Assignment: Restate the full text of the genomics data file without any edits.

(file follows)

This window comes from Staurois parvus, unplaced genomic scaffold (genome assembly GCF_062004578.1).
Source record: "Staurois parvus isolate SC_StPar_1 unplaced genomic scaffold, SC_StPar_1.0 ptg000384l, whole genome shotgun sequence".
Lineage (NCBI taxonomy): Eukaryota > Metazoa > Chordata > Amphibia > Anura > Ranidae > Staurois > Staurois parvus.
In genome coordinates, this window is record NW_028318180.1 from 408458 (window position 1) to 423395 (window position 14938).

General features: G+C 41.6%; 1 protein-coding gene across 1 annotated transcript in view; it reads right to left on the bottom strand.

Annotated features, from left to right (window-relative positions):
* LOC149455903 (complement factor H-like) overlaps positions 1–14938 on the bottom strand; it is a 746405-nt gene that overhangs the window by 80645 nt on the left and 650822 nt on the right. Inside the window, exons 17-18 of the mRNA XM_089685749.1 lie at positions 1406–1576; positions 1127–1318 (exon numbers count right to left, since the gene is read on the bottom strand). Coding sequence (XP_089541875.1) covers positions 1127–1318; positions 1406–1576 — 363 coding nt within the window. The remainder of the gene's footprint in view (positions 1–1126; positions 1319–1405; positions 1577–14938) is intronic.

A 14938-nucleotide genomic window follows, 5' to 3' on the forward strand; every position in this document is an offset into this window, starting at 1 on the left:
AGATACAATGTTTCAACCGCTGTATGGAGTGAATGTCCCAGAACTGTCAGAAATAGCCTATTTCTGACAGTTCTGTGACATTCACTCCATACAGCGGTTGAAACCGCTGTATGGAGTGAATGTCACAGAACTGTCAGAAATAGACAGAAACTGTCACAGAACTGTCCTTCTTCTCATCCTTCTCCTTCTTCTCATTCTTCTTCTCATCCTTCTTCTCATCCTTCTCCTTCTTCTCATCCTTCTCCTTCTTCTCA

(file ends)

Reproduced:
This window comes from Staurois parvus, unplaced genomic scaffold (genome assembly GCF_062004578.1).
Source record: "Staurois parvus isolate SC_StPar_1 unplaced genomic scaffold, SC_StPar_1.0 ptg000384l, whole genome shotgun sequence".
Lineage (NCBI taxonomy): Eukaryota > Metazoa > Chordata > Amphibia > Anura > Ranidae > Staurois > Staurois parvus.
In genome coordinates, this window is record NW_028318180.1 from 408458 (window position 1) to 423395 (window position 14938).

General features: G+C 41.6%; 1 protein-coding gene across 1 annotated transcript in view; it reads right to left on the bottom strand.

Annotated features, from left to right (window-relative positions):
* LOC149455903 (complement factor H-like) overlaps positions 1–14938 on the bottom strand; it is a 746405-nt gene that overhangs the window by 80645 nt on the left and 650822 nt on the right. Inside the window, exons 17-18 of the mRNA XM_089685749.1 lie at positions 1406–1576; positions 1127–1318 (exon numbers count right to left, since the gene is read on the bottom strand). Coding sequence (XP_089541875.1) covers positions 1127–1318; positions 1406–1576 — 363 coding nt within the window. The remainder of the gene's footprint in view (positions 1–1126; positions 1319–1405; positions 1577–14938) is intronic.

A 14938-nucleotide genomic window follows, 5' to 3' on the forward strand; every position in this document is an offset into this window, starting at 1 on the left:
AGATACAATGTTTCAACCGCTGTATGGAGTGAATGTCCCAGAACTGTCAGAAATAGCCTATTTCTGACAGTTCTGTGACATTCACTCCATACAGCGGTTGAAACCGCTGTATGGAGTGAATGTCACAGAACTGTCAGAAATAGACAGAAACTGTCACAGAACTGTCCTTCTTCTCATCCTTCTCCTTCTTCTCATTCTTCTTCTCATCCTTCTTCTCATCCTTCTCCTTCTTCTCATCCTTCTCCTTCTTCTCA